LAST YEAR, WE BECAME A REMOTE WORKFORCE PRACTICALLY OVERNIGHT. WHILST THE MOVE WAS AN ADJUSTMENT FOR SOME, 94% OF EMPLOYERS SAID PRODUCTIVITY WAS THE SAME AS OR HIGHER THAN IT WAS BEFORE THE PANDEMIC, ACCORDING TO A STUDY BY MERCER.
In order to truly operationalise a productive, hybrid workforce (spreading work hours between the office and home), it’s important to be intentional about how we approach both in-person and remote work.
3 TIPS FOR MAKING THE MOST OF REMOTE WORK
FOCUS ON OBJECTIVES
The amount of time you spend on a task is not an indicator of output, work quality, and effectiveness. Establish your goals as outcomes and objectives, not hours. Shift the way you organise work to focus on delivering on the key priorities.
To ensure that you’ve got top-down alignment on that approach, articulate trade-offs, outline outcomes, and talk through prioritisation with your stakeholders.
REDUCE THE VOLUME OF MEETINGS
Our meeting-centric culture emerged before the information age, when in-person meetings beat paper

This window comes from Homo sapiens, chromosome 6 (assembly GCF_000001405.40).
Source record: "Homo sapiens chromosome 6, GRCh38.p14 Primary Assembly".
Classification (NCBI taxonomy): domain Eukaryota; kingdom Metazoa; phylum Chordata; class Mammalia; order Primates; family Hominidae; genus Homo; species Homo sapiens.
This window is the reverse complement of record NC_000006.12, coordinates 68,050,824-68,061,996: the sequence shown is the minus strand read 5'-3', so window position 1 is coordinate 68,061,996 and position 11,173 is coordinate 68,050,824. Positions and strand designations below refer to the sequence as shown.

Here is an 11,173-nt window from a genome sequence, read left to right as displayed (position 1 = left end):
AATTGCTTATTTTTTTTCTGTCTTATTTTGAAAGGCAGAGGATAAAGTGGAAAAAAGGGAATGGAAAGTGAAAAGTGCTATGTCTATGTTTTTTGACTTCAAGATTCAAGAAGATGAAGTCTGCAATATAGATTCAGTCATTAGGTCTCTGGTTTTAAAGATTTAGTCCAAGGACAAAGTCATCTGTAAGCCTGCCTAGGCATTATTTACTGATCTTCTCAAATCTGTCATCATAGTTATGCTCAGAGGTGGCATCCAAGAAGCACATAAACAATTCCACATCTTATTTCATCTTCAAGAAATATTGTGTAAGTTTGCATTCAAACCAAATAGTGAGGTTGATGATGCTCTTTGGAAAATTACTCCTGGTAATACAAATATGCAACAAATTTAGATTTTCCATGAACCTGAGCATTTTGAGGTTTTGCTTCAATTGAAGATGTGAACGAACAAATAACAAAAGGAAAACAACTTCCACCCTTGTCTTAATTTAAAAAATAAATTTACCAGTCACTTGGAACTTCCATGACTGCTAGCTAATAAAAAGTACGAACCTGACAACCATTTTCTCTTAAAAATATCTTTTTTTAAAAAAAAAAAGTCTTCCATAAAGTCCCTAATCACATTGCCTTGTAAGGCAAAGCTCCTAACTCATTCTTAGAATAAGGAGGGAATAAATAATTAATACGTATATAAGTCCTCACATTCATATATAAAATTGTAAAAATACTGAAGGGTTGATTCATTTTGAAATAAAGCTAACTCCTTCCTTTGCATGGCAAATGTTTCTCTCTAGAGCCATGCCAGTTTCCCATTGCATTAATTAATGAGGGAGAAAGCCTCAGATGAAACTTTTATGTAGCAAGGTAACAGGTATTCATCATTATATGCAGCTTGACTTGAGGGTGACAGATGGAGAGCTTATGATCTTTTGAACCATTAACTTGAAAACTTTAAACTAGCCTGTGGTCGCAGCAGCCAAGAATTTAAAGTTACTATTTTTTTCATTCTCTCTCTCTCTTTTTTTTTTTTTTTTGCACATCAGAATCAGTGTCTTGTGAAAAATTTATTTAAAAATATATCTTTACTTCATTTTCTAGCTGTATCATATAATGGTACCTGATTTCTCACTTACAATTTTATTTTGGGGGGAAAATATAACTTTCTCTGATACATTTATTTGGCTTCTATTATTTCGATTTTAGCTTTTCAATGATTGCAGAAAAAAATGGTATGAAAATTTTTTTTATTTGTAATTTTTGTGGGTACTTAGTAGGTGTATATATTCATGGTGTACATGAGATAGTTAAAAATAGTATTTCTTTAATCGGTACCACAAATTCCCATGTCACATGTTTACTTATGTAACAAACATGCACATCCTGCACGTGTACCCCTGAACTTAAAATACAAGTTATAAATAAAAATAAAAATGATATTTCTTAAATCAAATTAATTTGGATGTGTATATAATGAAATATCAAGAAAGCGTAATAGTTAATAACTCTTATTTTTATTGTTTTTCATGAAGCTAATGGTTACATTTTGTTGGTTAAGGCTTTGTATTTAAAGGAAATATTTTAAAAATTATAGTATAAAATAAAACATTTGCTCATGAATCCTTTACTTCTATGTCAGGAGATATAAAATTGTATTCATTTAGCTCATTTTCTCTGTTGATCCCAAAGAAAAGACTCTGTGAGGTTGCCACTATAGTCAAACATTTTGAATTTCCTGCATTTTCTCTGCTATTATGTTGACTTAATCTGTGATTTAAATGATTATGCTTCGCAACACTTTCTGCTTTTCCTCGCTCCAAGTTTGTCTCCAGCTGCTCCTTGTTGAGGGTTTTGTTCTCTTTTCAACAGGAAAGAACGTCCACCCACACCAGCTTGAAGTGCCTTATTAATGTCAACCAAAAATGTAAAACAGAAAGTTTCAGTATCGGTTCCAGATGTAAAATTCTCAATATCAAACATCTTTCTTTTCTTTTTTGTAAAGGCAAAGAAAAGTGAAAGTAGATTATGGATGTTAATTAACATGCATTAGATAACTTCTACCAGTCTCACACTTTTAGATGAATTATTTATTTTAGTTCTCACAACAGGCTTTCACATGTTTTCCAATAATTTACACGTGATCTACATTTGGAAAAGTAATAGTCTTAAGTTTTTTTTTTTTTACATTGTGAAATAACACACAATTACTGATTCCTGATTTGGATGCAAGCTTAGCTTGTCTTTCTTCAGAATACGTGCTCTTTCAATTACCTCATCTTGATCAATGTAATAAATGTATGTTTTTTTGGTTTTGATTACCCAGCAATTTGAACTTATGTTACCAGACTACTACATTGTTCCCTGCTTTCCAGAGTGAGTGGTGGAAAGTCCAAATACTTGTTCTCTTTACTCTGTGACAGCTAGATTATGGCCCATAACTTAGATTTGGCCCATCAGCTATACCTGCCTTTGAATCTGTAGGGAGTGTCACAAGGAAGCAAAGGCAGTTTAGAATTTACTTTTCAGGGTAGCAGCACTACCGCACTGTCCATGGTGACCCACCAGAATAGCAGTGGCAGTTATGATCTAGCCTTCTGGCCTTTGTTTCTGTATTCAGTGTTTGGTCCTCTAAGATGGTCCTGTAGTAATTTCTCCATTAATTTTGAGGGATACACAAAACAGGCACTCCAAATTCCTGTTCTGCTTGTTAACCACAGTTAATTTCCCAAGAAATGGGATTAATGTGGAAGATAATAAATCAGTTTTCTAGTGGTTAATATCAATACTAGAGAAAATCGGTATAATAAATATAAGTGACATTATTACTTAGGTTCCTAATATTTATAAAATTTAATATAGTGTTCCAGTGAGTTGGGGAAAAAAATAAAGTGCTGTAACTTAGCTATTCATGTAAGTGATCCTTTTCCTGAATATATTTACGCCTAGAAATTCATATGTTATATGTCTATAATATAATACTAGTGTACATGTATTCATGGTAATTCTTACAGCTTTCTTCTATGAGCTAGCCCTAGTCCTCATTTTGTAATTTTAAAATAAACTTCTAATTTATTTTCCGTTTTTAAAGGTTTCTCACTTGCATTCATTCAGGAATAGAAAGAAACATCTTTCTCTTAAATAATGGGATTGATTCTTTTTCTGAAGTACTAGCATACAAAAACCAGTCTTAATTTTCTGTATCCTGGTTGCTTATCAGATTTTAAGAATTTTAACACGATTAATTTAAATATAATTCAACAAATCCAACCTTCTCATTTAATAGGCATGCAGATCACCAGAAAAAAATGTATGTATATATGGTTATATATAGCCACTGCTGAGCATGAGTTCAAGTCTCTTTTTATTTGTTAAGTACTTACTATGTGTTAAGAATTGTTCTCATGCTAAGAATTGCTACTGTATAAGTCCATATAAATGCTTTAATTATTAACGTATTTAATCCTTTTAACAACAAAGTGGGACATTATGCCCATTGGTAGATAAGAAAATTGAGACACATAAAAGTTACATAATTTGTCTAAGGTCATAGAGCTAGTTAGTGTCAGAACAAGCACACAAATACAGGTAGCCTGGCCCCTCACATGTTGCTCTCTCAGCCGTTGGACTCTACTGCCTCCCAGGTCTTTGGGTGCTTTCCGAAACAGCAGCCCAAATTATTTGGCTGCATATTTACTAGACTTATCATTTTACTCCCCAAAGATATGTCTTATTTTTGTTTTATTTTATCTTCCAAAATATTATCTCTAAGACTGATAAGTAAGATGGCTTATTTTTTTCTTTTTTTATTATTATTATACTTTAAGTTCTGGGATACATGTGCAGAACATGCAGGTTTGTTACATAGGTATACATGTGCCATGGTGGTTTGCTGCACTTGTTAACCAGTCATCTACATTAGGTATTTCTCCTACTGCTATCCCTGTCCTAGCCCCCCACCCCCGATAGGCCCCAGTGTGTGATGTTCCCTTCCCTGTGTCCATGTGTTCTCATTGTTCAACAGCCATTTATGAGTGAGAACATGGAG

memos as the most efficient way to collaborate. Now, modern technology makes it possible to get stuff done even when employees aren’t physically in the same conference room.
Whilst there’s significant value in meeting in one place so you can check your colleagues on bottlenecks or brainstorm, we need to get away from meetings as a default method. This is where an intentional approach to remote versus in-office work is crucial.
AVOID INFORMATION OVERLOAD
People have been complaining about email overload for a long time, and remote work has given us the burning need to solve the problem. We struggle with prioritisation due to the volume of emails, chats, and calls we receive, which can often result in important things getting buried in it all.
You can’t address everything that’s coming at you — decide the time you want to spend on email each week, and scale your email responses to that time. Use mail filters, rules, and alternative inboxes to sift through the clutter. Only check your chat during working hours, and even configure business hours on your calendar so people know when to contact you.
And remember to always take the occasional step back — connect with those who inspire you, go for a walk, and take care of yourself.
An intentional approach to remote work doesn’t just transform our productivity, but our relationship with work overall. It allows you to tailor your day according to when and how you work best, helping redefine your relationship with purpose.
Your motivation is ultimately your own sense of commitment, passion, and purpose. Remote work brings our work into alignment with our potential for making a difference — a driver that will help make a hybrid workforce a sustainable reality rather than a novel concept.